"His Words Were Nourishment and His Counsel Food"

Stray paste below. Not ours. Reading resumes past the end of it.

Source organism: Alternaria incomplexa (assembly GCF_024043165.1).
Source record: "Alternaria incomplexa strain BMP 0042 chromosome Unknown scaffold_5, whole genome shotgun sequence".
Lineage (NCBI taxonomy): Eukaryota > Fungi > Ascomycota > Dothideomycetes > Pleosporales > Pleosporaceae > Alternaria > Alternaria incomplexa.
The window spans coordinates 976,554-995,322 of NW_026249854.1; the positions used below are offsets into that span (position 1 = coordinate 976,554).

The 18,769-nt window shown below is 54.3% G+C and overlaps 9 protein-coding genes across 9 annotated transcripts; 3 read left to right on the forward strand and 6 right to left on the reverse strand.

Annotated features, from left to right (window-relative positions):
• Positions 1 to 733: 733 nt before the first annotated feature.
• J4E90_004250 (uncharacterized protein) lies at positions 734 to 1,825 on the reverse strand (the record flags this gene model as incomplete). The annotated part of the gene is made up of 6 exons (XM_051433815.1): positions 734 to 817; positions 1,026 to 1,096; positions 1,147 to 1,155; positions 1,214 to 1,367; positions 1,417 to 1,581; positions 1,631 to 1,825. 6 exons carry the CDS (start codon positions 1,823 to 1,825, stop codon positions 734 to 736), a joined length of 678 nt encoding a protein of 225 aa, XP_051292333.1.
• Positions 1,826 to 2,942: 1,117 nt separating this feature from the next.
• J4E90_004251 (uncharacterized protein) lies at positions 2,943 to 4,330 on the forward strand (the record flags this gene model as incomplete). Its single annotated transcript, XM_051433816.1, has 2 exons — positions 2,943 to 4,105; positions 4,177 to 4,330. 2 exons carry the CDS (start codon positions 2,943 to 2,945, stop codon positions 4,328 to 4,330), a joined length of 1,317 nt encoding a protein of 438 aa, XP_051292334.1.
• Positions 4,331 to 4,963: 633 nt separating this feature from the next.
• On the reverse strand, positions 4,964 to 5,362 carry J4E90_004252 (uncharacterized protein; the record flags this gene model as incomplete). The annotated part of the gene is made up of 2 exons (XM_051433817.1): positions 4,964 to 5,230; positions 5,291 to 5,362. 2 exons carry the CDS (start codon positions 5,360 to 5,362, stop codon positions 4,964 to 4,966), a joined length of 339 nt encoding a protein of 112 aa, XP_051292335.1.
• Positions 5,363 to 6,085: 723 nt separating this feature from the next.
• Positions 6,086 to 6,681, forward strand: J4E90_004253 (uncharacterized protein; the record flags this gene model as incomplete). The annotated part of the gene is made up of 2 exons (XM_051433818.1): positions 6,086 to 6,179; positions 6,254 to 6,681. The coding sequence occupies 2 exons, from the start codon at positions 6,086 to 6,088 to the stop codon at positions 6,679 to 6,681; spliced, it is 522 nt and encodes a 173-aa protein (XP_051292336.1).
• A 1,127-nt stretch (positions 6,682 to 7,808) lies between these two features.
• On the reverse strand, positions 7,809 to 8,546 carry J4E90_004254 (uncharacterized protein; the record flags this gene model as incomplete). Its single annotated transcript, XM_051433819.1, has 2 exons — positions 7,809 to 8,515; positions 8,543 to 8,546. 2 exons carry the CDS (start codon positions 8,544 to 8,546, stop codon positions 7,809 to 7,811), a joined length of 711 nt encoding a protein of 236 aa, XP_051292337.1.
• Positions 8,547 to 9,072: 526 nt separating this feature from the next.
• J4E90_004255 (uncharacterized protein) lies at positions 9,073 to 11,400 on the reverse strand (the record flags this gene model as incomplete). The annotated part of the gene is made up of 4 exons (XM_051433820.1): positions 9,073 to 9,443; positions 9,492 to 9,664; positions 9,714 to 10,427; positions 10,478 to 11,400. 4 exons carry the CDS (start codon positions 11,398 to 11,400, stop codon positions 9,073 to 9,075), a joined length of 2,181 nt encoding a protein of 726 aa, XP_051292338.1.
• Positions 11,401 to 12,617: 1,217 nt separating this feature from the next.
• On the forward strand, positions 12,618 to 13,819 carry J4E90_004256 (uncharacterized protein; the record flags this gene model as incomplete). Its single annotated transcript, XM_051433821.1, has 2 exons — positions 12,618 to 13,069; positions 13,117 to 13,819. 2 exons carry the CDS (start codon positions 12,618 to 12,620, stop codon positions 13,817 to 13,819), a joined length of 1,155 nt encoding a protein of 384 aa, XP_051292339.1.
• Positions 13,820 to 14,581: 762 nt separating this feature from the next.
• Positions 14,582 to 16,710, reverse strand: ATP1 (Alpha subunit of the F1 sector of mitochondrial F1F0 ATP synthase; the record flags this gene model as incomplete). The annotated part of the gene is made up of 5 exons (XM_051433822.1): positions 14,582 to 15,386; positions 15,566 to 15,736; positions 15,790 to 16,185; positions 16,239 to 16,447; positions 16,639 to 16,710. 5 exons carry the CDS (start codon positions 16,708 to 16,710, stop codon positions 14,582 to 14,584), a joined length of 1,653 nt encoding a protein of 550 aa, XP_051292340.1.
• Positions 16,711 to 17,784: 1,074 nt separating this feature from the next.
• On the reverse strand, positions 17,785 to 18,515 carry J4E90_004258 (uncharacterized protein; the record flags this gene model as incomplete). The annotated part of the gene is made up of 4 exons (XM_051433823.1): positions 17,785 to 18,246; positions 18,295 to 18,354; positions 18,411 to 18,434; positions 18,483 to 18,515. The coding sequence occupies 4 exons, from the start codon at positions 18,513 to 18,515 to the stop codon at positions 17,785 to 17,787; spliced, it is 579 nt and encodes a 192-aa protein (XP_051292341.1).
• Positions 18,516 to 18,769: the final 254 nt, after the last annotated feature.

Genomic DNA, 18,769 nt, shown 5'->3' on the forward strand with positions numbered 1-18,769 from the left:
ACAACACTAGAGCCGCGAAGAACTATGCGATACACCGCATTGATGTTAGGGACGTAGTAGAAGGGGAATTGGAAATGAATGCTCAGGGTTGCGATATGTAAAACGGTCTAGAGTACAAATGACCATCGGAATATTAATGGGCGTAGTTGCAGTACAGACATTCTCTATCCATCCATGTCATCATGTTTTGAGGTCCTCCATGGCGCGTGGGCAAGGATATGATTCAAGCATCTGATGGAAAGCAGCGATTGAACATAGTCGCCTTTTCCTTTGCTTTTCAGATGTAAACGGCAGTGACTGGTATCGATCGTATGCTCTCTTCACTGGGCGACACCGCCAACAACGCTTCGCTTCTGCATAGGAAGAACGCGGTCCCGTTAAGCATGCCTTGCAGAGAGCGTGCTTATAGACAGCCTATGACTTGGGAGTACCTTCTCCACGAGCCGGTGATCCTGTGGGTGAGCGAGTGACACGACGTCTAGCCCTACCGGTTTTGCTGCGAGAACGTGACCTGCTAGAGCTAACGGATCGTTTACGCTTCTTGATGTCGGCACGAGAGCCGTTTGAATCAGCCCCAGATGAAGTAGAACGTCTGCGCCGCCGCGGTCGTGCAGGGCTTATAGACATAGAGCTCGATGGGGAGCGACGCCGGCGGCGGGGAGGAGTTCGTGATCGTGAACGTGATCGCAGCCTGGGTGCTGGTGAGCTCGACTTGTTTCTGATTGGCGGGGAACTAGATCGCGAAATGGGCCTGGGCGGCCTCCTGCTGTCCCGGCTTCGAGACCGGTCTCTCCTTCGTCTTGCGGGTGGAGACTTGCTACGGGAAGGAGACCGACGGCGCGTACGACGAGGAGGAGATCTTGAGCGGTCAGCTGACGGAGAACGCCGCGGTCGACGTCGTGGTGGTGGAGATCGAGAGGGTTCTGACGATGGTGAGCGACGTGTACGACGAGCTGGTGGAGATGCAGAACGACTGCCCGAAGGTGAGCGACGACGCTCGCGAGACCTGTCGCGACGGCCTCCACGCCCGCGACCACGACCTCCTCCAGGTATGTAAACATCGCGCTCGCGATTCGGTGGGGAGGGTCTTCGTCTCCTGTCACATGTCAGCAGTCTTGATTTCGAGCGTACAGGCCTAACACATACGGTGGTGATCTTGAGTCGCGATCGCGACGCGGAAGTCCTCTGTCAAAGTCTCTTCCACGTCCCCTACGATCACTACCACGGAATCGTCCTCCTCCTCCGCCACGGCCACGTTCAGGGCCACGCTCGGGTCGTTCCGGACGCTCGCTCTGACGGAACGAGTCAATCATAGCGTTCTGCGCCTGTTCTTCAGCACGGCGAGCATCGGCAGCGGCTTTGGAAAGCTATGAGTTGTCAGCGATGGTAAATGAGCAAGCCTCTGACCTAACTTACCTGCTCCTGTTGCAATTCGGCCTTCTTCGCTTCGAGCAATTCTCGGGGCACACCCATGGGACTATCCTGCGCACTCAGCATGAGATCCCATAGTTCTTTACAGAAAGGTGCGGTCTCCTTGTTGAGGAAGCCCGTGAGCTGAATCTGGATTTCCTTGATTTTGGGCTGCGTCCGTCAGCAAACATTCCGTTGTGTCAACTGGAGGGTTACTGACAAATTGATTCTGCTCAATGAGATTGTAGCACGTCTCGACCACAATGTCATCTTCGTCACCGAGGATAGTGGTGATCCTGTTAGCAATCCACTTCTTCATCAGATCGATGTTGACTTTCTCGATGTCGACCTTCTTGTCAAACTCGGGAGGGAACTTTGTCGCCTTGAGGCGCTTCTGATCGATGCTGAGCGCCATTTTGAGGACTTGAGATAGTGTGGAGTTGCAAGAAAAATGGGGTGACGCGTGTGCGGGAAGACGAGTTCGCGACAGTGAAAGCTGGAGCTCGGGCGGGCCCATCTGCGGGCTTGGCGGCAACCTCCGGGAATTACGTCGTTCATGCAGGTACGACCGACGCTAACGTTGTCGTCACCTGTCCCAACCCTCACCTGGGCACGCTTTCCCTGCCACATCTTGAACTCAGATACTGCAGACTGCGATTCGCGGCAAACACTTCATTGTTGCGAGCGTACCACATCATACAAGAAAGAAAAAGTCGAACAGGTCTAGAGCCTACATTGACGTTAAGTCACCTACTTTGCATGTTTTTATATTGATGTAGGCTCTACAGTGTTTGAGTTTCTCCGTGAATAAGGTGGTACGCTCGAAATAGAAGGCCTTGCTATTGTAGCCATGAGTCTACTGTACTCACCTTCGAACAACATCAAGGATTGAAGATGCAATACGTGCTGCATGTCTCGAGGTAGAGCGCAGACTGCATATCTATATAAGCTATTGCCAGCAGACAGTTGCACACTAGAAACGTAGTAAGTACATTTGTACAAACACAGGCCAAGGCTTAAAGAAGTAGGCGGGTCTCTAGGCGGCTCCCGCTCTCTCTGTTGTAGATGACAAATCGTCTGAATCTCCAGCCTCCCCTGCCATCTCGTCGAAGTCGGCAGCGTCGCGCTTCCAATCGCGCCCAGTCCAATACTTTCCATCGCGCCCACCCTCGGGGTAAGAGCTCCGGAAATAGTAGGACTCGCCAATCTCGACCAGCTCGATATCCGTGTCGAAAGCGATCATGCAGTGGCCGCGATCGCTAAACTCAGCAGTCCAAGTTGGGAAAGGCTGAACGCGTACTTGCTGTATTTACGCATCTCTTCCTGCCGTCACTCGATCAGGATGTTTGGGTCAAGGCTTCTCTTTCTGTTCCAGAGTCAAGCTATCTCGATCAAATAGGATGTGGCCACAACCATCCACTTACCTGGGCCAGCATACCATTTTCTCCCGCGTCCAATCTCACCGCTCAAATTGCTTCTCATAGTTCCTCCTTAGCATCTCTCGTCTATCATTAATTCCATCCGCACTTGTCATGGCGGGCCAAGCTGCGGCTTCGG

",His Words were Nourishment and his Counsel Food",: A Festschrift for David W. Holton brings together essays on Greek literature from medieval romances to postmodern fiction. It provides an illuminating first insight into the variety of Modern Greek literature for the general reader, while also catering to more specialised students and scholars with new research findings and close studies of individual texts. The editors and authors, all former doctoral students of Professor Holton at Cambridge, conceived this volume as a thanksgiving present to him on the occasion of his retirement and as a collection which reflects the high quality and significance of Modern Greek studies at the University of Cambridge.The essays explore themes ranging from the erotic gaze and nightingales to cannibalism and dictatorships. Individual contributions discuss the relationship of Greek works with French and Persian medieval romances, the Italian Renaissance and German expressionism, and the influence of Shakespeare on the best-known Modern Greek poet, C. P. Cavafy. Others explore the interrelation of architecture and literature in the Cretan Renaissance masterpiece Erotokritos, the influence of religious texts on Roidis's Pope Joan, and the assimilation of Byzantium into Greek historiography by intellectuals of Greek Romanticism. On a more personal level, the reader will learn about the experiences of a British Victorian woman translator in 1880s Athens, and the friendship between George Seferis and Sir Steven Runciman. Cretan cities figure in three essays which investigate the literary and historical context of the long Ottoman siege of Chandax in the seventeenth century and issues of identity in the modern-day lives of Chania's Greek and Turkish inhabitants. Shifting notions of identity are further explored in the contemporary Greek novels of an Albanian immigrant author. His Words were Nourishment demonstrates the remarkable capacity of Greek literature to thrive within the context of cultural exchange and shifting historical boundaries.